Growing in cloud

Growing importance in cloud services across the region is helping to highlight considerable market potential for solution providers in Middle East.

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Growing in cloud
By  Piers Ford Published  May 8, 2015

Growing interest in cloud services across the region is helping to highlight considerable market potential for solution providers who want to get involved in delivering flexible offerings that also address some searching customer questions.

The security and reliability of cloud services remain key concerns for organisations poised to adopt them but held back by doubts about the benefits of running core business systems outside the corporate IT infrastructure. And the sheer range of business models made possible by cloud services means potential providers are having to provide new levels of consultancy to strengthen their sales case.

These complications aside, there is clearly a major opportunity to profit from a burgeoning market. According to Frost & Sullivan, the cloud services market in the GCC is estimated to reach $668 million by 2020, growing at a CAGR of 32.8%. Haritha Ramachandran, industry manager, Information and Communication Technologies Practice, said the market is still in a nascent phase.

“Security concerns are driving local companies to choose the private cloud model over the public cloud,” said Ramachandran. “Cloud adoption rates have been on the higher side in countries like UAE and Qatar. Many businesses have already been through the first stage of cloud adoption, namely, virtualisation, which brings benefits such as virtualised infrastructure and applications, diminished down time, and operational expenses automation.

“Currently, local telcos are the main cloud service providers and early adopters of technology; telcos will use their existing infrastructure comprising data centres with MPLS to layer their operation and offer additional services via the cloud. Cloud services are mainly used for web services (eg mail on MS office 365 and web hosting) with SaaS as the most popular type of cloud service regionally. The education sector with research in technology and science is one of the top cloud computing users in the GCC (eg international universities in Qatar education city).”

The challenge for solution providers looking to break in to cloud services is as much to do with their own current business models as it is about customer demands. Altaf Alimohamed, managing director at hosted IT services company Media Solutions, said the necessary shift from the quick returns of hardware/software sales to the longer game of ongoing service provision raises the key issue of profitability. Providers must commit to continuous upgrades and service extension, and offer pay-as-you-go options and high performance guarantees – which require investment without the promise of high margins in return.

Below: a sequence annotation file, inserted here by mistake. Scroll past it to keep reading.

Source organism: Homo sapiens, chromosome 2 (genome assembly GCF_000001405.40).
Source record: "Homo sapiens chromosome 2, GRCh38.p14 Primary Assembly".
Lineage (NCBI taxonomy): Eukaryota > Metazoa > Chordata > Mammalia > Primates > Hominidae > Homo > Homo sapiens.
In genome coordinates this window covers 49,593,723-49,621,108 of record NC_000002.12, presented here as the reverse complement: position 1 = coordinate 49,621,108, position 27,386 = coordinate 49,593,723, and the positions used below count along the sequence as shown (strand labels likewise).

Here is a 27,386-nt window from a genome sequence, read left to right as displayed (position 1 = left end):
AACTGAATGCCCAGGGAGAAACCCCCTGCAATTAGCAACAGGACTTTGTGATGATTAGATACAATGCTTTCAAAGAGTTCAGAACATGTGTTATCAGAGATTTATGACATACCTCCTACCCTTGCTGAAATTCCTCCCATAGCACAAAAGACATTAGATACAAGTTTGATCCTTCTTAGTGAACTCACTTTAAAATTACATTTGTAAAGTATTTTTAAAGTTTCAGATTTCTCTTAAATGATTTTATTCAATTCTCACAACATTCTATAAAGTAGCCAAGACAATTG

“A scaled cloud operation should offer a more cost-effective solution for businesses, and if these criteria are met, this results in a much lower invoice amount than an on-premises solution,” said Alimohamed.

“Therefore, the net margins are slimmer - a big departure from the current business models, and one that brings both positives and negatives to each party – the solution provider and the client.

“Media Solutions has been offering cloud services in the MENA region since 2007. Indeed, we were perhaps the ‘first-to-market’ and certainly one of the very early adopters, at the birth of the IT shift.

In the early days, we soon discovered that it was not viable for us build a cost-effective infrastructure locally, but we were convinced that cloud was the way to go, and placed a strategic focus on mastering cloud solutions.

“We partnered with services provider Cobweb, which had already invested Capex in building out its service, immediately associating Media Solutions with leading partners in order to provide a high quality, local cloud-based IT service to the UAE and greater region.”

Handling the transition to these new business models is probably the greatest challenge facing aspiring cloud services players. The mix of public, private and hybrid solutions offers infinite possibility for service portfolios, and getting it right will depend on a number of variable factors.

“It comes down to the solution provider’s skills as well as the existing customer/market base,” said Nehul Goradia, VP – channel and alliances at distributor Optimus. If their customers are large enterprises, then enabling a hybrid or private solution may make more sense, but if their customers are SMBs, then enabling a public cloud with defined SaaS offerings maybe more profitable.”

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